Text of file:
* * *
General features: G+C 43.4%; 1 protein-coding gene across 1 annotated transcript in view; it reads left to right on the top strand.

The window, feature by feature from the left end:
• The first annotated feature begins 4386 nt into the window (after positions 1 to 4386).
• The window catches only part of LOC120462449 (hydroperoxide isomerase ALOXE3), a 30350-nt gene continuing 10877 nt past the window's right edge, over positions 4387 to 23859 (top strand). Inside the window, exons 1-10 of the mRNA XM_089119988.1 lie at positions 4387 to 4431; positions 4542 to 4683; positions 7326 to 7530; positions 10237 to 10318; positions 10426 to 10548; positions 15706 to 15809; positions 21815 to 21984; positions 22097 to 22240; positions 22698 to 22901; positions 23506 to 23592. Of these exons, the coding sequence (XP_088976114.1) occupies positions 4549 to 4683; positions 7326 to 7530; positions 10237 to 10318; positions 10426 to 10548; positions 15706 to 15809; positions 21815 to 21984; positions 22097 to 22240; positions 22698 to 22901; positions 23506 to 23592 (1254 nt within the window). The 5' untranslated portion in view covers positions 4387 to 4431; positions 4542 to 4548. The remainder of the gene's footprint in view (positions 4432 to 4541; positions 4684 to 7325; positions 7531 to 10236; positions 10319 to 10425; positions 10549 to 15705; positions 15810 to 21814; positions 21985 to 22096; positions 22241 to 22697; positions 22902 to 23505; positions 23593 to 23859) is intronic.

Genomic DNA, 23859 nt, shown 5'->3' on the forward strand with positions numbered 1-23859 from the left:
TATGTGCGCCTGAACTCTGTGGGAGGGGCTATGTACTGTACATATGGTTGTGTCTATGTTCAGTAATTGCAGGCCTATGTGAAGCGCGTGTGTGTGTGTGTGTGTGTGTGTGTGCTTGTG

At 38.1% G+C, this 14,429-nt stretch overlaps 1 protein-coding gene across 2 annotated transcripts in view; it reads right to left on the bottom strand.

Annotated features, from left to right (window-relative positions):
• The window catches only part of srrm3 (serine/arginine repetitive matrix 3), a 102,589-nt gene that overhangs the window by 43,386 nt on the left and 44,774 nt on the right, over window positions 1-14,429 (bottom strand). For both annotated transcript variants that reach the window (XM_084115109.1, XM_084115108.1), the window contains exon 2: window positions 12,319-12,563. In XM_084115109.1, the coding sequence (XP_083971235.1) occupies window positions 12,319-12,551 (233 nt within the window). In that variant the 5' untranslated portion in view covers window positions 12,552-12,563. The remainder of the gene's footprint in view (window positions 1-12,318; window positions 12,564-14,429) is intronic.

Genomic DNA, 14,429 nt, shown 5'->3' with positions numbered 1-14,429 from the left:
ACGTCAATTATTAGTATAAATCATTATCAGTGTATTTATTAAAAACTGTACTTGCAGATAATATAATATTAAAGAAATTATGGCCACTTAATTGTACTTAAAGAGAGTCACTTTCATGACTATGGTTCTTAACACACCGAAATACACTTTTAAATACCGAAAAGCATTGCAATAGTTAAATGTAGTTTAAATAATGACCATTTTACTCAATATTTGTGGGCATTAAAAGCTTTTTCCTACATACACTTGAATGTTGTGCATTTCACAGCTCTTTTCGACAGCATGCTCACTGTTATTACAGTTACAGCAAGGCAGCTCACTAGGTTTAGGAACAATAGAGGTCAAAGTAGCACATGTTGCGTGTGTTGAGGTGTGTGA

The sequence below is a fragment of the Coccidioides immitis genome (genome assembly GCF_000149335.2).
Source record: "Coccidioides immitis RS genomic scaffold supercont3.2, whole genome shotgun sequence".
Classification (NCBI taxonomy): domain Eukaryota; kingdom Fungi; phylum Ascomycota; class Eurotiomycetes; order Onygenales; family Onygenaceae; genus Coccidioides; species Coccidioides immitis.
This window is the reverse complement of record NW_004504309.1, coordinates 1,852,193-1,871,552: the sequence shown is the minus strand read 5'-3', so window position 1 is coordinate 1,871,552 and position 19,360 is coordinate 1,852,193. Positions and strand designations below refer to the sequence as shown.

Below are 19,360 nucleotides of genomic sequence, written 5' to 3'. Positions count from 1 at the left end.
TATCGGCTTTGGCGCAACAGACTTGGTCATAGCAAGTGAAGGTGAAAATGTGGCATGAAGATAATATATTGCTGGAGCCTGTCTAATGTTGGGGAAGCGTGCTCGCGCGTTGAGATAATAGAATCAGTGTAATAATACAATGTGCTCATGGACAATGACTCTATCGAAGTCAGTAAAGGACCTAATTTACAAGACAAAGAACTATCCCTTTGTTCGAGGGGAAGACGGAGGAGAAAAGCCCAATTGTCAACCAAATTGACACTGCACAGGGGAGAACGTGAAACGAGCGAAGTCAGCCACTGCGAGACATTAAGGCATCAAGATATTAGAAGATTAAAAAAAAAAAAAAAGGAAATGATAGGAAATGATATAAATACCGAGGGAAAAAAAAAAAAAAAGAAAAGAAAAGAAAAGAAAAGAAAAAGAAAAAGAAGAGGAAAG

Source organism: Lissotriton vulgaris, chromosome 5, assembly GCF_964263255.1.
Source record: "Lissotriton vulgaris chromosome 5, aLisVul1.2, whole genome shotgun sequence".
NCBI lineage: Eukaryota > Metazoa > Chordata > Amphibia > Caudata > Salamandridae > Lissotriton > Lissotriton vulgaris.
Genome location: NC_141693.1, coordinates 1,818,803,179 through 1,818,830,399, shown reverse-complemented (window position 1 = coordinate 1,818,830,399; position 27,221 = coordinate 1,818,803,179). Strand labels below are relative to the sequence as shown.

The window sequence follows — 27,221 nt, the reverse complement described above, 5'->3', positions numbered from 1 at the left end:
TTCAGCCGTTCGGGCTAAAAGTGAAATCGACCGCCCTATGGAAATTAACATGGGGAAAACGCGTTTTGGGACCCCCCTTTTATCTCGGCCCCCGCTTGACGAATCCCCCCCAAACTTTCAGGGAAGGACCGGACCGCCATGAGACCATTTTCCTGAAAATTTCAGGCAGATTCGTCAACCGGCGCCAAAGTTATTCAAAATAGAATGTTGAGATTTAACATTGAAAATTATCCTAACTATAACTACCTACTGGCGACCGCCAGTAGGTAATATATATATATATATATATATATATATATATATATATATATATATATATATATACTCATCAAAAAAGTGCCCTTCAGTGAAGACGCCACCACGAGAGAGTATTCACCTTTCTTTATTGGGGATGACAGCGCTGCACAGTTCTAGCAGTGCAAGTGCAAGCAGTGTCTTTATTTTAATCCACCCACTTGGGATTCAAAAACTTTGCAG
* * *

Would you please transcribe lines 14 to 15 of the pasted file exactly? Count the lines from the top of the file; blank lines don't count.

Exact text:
Classification (NCBI taxonomy): domain Eukaryota; kingdom Fungi; phylum Ascomycota; class Eurotiomycetes; order Onygenales; family Onygenaceae; genus Coccidioides; species Coccidioides immitis.
This window is the reverse complement of record NW_004504309.1, coordinates 1,852,193-1,871,552: the sequence shown is the minus strand read 5'-3', so window position 1 is coordinate 1,871,552 and position 19,360 is coordinate 1,852,193. Positions and strand designations below refer to the sequence as shown.